The plaintiff claims that prior to the accident it had agreed to purchase the car from the Croziers. As a result, it asserts that at the time of the accident plaintiff was, in equity, the beneficial owner of the car. The proofs do not support this contention.

Crozier first learned of the accident on June 6. Before that time he had been on the road almost without interruption. Testifying as a witness for the plaintiff he said that he authorized his wife to discuss with the plaintiff the possible turnover to it of the car, but did not give her authority to consummate any agreement. He was willing to sell provided he was paid the amount which he had invested in the car.

Mrs. Crozier's discussions with Pfeiffer, the representative of the plaintiff, were conducted over the telephone. They were largely concerned with the recovery of the car. She testified that she told Pfeiffer that Crozier would be willing to sell the car if he received in return the amount of money which he had invested. Pfeiffer testified that he was prepared to pay Crozier the amount of his equity "or a little less." Neither Crozier nor his wife had discussed figures with the plaintiff prior to June 6, 1952.

On that date a representative of the defendant called on the Croziers. He told them of the accident, which was their first information on the subject. Both Croziers signed statements in which no mention was made of any agreement for the sale of the car. Both of the Croziers stated that they

[29 NJSuper Page 225]

had not heard from the plaintiff after May 26, when the return of the car was under discussion.

Later, on the 6th of June, the Croziers went to the office of the plaintiff, where they were received by Mr. Schiffman, president of the plaintiff company, and Mr. Hammer, its attorney. After some discussion, Crozier was handed a check for $785, which he endorsed and returned to Schiffman. Crozier then received $252.68 in cash and assigned his interest in the car to the plaintiff.

During the conference the Croziers executed an affidavit which purported to be a narrative of the events which followed the theft of the car. The affidavit was requested "because there might be legal proceedings." The statements in the affidavit were at variance with the prior statements of the Croziers and also conflicted with the testimony given by them at the hearing. The affidavit was not impressive.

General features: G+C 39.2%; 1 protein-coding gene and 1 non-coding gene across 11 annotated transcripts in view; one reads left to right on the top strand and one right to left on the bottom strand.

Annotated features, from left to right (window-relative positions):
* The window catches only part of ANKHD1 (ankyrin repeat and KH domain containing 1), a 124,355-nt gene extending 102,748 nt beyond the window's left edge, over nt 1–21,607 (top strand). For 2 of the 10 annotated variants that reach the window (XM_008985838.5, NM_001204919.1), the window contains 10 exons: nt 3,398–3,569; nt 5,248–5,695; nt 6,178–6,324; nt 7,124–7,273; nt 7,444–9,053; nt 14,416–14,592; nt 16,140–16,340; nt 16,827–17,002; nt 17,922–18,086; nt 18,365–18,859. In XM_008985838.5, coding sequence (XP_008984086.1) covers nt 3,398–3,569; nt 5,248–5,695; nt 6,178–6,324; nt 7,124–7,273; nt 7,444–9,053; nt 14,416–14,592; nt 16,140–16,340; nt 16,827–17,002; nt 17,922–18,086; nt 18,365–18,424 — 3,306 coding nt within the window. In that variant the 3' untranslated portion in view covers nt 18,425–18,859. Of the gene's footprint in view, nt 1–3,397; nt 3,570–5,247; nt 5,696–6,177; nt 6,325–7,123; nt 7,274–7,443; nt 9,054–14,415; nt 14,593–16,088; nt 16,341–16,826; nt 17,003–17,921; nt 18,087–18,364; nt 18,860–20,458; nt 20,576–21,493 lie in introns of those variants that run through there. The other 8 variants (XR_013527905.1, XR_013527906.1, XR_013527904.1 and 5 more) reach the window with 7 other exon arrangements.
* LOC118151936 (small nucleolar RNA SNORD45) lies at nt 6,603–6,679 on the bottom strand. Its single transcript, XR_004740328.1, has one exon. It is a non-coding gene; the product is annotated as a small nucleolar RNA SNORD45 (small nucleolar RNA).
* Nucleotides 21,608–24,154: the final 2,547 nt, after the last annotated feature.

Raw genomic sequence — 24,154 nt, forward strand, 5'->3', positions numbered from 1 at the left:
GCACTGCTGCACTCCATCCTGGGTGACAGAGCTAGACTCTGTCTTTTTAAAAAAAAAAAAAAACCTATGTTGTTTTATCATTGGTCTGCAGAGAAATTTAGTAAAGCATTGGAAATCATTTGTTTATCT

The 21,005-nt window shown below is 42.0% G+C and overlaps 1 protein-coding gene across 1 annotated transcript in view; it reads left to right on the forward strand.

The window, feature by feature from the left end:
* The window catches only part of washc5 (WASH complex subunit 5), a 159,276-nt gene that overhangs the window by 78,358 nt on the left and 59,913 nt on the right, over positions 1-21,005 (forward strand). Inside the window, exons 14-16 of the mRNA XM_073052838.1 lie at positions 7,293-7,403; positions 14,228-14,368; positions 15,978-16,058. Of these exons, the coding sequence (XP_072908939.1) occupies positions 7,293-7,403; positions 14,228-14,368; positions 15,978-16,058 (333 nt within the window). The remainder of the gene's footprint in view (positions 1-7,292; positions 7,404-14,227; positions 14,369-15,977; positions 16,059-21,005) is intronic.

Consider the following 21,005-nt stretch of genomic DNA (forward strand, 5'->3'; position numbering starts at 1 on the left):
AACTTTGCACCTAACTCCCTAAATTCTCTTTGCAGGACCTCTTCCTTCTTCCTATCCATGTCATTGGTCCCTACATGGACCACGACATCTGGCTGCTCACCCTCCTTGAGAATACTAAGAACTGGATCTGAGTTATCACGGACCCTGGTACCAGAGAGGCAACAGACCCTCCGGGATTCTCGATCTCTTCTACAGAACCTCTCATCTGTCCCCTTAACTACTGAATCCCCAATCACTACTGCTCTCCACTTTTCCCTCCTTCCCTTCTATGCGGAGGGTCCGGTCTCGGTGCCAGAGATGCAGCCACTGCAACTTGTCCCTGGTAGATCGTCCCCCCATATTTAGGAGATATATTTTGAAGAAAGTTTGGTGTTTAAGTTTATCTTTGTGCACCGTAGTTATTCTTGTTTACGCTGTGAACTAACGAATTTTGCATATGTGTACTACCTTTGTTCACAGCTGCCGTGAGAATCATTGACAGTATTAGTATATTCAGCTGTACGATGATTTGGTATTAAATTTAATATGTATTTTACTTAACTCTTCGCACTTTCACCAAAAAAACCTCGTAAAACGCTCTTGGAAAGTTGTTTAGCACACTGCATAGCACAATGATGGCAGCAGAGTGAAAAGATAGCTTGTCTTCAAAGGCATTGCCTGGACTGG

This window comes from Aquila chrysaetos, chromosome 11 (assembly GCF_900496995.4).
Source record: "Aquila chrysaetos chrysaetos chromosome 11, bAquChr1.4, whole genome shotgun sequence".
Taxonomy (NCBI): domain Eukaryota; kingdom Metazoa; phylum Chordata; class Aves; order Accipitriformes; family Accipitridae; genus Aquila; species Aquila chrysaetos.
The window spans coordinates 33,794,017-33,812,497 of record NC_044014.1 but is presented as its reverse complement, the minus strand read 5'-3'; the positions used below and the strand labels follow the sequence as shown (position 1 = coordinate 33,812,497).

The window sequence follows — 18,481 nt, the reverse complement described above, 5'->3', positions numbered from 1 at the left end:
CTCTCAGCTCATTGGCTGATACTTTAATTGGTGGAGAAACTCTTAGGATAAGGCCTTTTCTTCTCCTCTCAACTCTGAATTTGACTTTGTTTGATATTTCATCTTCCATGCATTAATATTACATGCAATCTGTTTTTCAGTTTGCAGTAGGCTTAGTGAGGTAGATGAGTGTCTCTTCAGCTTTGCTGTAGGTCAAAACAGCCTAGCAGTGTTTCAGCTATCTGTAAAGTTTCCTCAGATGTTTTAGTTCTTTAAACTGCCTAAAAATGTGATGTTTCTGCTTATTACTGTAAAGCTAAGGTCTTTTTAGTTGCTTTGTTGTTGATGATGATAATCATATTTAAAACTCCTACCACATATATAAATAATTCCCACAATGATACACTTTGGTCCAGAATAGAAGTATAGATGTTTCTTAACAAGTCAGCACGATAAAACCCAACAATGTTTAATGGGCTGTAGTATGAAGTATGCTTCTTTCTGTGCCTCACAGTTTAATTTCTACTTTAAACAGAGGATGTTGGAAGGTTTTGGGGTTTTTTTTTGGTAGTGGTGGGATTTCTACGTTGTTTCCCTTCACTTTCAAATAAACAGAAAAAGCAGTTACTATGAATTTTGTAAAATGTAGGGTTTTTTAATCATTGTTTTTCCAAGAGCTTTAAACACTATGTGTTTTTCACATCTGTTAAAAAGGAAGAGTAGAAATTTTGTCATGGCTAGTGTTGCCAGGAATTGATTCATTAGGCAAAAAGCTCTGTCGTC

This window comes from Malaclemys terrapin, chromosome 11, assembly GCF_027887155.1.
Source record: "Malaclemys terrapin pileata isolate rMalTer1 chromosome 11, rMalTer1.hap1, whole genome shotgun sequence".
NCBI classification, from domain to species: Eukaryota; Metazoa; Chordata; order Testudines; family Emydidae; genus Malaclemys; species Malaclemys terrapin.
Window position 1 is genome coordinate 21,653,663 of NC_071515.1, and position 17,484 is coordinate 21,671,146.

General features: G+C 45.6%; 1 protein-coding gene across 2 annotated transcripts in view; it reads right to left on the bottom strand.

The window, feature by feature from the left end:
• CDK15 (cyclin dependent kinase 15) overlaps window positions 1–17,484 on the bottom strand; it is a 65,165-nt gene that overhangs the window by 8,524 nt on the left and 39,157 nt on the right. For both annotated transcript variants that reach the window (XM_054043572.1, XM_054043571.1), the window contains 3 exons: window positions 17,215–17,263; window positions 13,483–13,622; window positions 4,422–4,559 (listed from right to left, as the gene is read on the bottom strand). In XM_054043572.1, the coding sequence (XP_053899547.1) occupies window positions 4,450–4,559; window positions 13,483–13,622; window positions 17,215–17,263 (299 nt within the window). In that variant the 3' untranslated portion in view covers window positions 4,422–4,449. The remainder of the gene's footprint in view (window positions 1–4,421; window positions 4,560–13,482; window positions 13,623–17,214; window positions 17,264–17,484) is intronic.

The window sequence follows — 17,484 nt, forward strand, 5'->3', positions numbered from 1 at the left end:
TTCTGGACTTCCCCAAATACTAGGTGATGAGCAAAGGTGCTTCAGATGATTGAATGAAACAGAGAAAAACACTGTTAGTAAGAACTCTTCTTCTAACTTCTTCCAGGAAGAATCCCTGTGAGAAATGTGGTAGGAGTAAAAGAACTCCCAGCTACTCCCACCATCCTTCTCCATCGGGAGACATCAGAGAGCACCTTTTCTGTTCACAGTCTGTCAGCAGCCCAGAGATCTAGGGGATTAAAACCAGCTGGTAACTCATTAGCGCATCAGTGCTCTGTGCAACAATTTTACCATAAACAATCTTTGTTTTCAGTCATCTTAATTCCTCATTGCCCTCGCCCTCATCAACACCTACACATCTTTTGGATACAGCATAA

I am satisfied that there was no valid agreement for the purchase of the Crozier car by the plaintiff.

Plaintiff contends that even so, the car in question was covered by the policy. The argument is that possession was obtained on May 28, title passed on June 6, and the defendant was notified within 30 days thereafter. Therefore, the provisions of article IV (4) of the policy apply.

Passing the question as to whether the possession obtained on May 28 was that of the plaintiff for itself or as agent for the Croziers, the argument ignores the fact that article IV (4) applies only if the newly acquired car is a replacement for one of those cars listed in the schedule or if the company insures all of the cars owned by the insured.

It is beyond dispute that the Crozier car was not a replacement for one of the cars listed in the schedule. Also it was not established that the defendant insured all of the cars owned by the plaintiff. On the contrary, such evidence as there was, indicated that the plaintiff owned other cars not insured by the defendant.

Plaintiff also maintains that the car is covered by the provisions of article V. This argument is based upon the assumption that the word "individual" as used in the article

[29 NJSuper Page 226]

includes a corporation. A mere reading of the article, I think, is sufficient to demolish the contention.

Judgment for the defendant.